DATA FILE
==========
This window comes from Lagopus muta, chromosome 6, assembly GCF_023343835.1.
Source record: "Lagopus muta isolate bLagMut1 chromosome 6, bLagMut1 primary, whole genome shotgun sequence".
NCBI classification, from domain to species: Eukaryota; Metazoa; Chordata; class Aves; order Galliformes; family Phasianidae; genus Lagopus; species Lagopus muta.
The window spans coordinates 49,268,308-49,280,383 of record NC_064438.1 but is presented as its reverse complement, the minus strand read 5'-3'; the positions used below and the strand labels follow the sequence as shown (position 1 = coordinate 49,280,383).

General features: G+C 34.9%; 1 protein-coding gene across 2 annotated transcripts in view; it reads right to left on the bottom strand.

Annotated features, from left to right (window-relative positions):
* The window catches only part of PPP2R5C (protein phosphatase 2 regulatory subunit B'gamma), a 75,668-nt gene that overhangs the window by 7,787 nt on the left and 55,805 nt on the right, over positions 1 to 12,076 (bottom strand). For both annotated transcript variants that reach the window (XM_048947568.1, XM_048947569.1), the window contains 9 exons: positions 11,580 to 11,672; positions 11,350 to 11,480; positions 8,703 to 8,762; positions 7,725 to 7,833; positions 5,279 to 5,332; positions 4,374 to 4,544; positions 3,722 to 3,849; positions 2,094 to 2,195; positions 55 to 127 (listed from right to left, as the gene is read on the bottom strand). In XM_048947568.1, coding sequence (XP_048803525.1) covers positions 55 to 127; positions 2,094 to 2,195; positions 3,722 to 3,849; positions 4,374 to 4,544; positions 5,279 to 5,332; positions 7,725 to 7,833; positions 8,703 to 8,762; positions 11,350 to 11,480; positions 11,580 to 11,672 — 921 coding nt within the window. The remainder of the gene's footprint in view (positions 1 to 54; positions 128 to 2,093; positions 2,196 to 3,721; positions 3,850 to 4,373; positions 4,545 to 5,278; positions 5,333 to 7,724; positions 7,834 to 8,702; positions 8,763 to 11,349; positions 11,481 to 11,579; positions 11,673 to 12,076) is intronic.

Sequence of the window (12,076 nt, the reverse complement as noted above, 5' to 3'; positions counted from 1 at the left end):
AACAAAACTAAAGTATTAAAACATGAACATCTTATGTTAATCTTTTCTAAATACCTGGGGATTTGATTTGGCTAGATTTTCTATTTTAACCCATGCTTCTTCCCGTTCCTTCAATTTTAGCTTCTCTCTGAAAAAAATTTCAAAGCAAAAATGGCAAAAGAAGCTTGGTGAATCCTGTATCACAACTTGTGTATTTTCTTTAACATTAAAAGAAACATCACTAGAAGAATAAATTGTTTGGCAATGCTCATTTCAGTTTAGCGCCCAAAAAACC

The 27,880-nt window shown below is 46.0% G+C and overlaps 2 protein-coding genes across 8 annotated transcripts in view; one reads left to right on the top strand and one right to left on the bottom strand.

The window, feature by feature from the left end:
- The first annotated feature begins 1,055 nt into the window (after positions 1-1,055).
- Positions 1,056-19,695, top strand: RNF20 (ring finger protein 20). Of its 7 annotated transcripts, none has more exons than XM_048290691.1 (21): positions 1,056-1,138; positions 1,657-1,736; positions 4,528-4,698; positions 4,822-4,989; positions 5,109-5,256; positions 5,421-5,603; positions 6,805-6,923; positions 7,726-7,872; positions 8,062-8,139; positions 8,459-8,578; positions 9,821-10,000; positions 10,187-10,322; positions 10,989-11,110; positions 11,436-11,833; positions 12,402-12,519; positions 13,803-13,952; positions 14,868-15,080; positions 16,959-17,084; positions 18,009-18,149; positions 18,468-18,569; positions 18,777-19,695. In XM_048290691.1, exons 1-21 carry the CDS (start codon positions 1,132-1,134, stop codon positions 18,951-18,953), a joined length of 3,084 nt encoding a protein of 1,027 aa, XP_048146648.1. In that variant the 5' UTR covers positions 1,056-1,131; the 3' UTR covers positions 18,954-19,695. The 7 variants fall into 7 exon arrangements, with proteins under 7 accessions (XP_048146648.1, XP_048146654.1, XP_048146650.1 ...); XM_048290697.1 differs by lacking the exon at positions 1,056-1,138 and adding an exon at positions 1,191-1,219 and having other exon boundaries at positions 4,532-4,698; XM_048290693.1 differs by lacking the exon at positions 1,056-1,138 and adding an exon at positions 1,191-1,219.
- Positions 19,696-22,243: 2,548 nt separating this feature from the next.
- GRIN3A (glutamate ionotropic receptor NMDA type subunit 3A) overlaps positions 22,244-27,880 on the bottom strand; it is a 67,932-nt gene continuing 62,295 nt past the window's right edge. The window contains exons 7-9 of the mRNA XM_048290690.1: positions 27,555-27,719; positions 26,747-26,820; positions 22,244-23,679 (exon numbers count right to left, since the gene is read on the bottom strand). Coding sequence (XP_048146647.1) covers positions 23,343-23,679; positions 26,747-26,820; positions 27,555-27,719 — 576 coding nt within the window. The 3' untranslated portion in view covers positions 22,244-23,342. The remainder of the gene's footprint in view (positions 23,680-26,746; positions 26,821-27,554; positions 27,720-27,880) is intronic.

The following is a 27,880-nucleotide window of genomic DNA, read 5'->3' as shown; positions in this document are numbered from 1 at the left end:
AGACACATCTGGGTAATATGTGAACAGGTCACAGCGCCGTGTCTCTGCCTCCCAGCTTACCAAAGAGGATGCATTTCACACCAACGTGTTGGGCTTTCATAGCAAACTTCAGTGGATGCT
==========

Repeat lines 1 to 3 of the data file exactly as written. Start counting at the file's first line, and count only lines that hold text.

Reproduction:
This window comes from Lagopus muta, chromosome 6, assembly GCF_023343835.1.
Source record: "Lagopus muta isolate bLagMut1 chromosome 6, bLagMut1 primary, whole genome shotgun sequence".
NCBI classification, from domain to species: Eukaryota; Metazoa; Chordata; class Aves; order Galliformes; family Phasianidae; genus Lagopus; species Lagopus muta.